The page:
Modeling of Biopharmaceutical Processes—Part 1: Microbial and Mammalian Unit Operations - Process-modeling tools can ensure smooth technology transfer of microbial and mammalian processes from b

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Modeling of Biopharmaceutical Processes—Part 1: Microbial and Mammalian Unit Operations
Process-modeling tools can ensure smooth technology transfer of microbial and mammalian processes from bench to commercial scale.


BioPharm International
Volume 21, Issue 6

ABSTRACT

The scale-up of processes from bench to commercial scale is challenging because of uncertainties about the physiochemical environment experienced by the cells at large scale. Process modeling tools can be useful in facilitating the scale-up and technology transfer of microbial and mammalian processes by ensuring that the process requirements can be met by the facility capabilities.


Avecia Biologics Limited
Economics of scale and significant improvements made in the understanding of bioprocesses, design of equipment, and construction of facilities, have driven commercial production of biotech molecules to larger scales in the last decade. Microbial and mammalian commercial processes are routinely performed at 10,000 L or greater amongst the major biotech companies and contract manufacturing organizations. However, the scale-up of processes from bench to commercial scale is challenging, with uncertainties about the physicochemical environment experienced by the cells at large scale. Some of the scale-dependent bioreactor differences are not readily influenced. As such, these differences need to be fully understood to determine the potential impact on culture performance.

This article is the twelfth in the Elements of Biopharmaceutical Production series and focuses on process modeling tools that can be useful in facilitating the scale-up and technology transfer of microbial and mammalian processes. Issues addressed include mixing and gassing characteristics, pressure differences, and heat transfer rates (fermentation). The underlying principles are presented along with examples from existing biotech processes.

MIXING IN BIOREACTORS


Anurag S. Rathore, PhD
Bioreactor mixing is required to deliver process requirements for mass transfer of dissolved oxygen and carbon dioxide (in cell culture), and to aid in convective heat transfer for control of temperature (in fermentation). In addition, mixing strives to achieve bioreactor liquid homogeneity with respect to cell density, gas dispersion, and chemical gradients (pH and nutrients). In the case of mammalian cells, however, excessive mixing by impeller agitation or gas sparging may result in cell damage because of mechanical hydrodynamic shear (e.g., microscale eddies) or interfacial shear by bubble bursting events.1 As a result, a balance between cellular requirements, cellular sensitivities, and bioreactor capability is key to defining a comparable operating space that ensures consistent process performance between scales.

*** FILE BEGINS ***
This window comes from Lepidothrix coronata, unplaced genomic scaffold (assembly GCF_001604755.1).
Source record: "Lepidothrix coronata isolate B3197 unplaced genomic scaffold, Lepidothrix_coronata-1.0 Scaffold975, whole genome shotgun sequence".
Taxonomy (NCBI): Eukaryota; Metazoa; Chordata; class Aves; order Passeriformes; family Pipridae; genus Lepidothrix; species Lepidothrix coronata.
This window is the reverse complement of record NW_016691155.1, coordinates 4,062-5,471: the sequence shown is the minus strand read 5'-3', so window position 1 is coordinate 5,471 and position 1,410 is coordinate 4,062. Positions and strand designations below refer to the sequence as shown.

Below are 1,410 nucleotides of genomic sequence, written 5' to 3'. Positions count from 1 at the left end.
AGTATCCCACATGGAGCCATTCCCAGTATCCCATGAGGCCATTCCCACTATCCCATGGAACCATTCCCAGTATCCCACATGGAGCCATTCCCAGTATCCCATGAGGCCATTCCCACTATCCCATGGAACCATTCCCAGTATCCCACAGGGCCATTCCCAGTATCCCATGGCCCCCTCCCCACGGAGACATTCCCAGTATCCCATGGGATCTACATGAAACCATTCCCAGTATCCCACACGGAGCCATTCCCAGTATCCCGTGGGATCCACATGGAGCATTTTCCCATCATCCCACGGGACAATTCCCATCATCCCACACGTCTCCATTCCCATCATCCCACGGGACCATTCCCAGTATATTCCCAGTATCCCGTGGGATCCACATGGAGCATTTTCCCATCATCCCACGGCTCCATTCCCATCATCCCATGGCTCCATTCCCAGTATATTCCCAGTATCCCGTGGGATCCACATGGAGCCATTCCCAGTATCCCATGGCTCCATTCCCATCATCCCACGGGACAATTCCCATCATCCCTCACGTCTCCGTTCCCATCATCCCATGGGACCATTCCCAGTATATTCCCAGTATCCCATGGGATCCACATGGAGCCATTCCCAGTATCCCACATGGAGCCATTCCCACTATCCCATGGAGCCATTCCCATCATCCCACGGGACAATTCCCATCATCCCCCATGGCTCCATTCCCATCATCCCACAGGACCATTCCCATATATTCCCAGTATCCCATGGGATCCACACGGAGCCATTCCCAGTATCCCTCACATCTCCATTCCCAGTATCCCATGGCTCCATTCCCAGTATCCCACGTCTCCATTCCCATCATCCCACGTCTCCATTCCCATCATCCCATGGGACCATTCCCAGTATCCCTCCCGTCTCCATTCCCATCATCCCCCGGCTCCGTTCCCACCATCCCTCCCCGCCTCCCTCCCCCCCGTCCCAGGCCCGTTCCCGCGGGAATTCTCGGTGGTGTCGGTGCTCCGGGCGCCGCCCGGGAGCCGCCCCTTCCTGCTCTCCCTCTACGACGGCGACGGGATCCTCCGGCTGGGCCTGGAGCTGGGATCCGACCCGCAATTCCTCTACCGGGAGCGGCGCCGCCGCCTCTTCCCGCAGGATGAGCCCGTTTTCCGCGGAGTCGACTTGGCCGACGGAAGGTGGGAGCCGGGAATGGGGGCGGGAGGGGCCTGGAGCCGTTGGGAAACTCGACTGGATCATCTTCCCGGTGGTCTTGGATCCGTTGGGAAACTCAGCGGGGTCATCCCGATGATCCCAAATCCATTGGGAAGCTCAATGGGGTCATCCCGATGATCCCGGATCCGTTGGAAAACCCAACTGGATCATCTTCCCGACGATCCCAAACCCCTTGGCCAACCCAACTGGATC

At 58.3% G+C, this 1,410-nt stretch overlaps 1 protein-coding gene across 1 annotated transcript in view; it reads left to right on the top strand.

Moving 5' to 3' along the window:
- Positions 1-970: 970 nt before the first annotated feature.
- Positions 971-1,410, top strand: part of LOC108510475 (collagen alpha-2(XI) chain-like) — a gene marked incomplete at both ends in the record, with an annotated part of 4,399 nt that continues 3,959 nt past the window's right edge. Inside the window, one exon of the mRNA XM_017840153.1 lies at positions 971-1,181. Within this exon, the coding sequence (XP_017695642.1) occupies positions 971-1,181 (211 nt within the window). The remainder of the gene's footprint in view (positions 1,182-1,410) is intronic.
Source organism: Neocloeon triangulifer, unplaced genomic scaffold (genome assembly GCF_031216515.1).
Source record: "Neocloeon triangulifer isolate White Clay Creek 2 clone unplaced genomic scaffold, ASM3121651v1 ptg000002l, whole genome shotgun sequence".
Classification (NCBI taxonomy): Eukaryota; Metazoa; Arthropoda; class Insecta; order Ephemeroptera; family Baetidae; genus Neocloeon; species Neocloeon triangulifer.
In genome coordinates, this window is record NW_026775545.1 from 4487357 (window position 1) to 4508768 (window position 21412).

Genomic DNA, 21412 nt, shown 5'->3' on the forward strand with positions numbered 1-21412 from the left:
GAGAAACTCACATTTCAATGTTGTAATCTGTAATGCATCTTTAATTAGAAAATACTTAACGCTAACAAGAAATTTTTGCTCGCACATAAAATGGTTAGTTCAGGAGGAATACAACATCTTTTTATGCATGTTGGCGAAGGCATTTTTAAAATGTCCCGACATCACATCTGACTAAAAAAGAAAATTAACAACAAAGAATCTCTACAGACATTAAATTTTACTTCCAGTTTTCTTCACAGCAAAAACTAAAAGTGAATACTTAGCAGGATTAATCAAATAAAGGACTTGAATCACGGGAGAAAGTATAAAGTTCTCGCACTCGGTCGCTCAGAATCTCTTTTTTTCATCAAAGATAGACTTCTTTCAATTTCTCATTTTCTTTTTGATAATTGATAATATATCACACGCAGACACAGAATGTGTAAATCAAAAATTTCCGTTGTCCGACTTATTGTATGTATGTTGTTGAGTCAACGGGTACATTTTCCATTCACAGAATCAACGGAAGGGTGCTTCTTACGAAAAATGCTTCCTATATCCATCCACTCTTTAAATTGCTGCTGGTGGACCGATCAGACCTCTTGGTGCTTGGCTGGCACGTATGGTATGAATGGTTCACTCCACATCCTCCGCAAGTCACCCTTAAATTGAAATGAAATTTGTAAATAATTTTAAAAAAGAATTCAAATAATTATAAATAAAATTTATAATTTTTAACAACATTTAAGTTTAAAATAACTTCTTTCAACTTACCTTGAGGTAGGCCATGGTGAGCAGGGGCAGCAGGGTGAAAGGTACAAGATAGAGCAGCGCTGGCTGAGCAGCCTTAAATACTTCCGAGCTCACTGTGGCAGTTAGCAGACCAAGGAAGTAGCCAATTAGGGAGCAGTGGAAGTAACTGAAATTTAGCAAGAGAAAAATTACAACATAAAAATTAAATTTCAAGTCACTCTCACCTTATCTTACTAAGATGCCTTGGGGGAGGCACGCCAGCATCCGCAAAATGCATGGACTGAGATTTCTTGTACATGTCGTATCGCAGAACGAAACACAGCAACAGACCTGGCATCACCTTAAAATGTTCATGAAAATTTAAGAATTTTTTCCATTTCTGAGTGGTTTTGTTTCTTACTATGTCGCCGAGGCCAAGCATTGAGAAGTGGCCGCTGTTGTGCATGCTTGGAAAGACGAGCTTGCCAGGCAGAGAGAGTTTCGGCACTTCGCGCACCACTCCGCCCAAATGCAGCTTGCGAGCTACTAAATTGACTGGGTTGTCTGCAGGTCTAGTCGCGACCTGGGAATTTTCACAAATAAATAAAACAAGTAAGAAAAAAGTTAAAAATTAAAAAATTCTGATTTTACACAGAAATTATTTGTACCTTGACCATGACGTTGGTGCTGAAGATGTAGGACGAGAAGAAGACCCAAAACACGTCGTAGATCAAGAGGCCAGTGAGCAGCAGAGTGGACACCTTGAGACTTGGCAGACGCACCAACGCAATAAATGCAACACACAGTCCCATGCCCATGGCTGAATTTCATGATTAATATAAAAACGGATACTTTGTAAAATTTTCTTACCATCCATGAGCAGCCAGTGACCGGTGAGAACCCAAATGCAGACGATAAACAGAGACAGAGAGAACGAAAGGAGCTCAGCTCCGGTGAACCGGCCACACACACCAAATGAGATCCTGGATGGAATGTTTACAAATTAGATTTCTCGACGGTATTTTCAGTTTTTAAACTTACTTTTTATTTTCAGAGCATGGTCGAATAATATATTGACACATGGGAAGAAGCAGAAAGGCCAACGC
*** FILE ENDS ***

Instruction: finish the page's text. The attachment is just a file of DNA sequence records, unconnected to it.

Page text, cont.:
The Impact of Mixing on pH Gradient

Gradients in pH are influenced by bulk mix times, the type and concentration of titrant used (acid or base), pH control strategy, pH probe location, and titrant addition location. To determine the impact of pH gradients on cell culture performance, it is important to understand the magnitude of the pH excursion with regard to deviation from set-point and the excursion duration. Once this is established, the potential impact on process performance can be evaluated and resolved as required. The magnitude and duration of the pH gradients can be measured directly by control simulations in buffer solutions at large scale.2,3 However, this can be challenging with regard to pH probe location and probe response time.


Figure 1. Comparison of transient pH profiles from the wet test and computational fluid dynamics (CFD) simulation
Computational fluid dynamics (CFD) can be used to model pH gradients with bolus titrant additions, and reasonable agreement with wet testing has been observed for base addition at 2,000 L (Figure 1). Initial discrepancies in the magnitude of the pH deviations over the first 22 seconds between wet testing and CFD are attributed to differences in measured and assumed locations for base addition and pH probe placement. Although CFD can be applied to assess bioreactor design capability and process scale-up, care should be taken to assess CFD predictions against the model assumptions and verified with wet testing.


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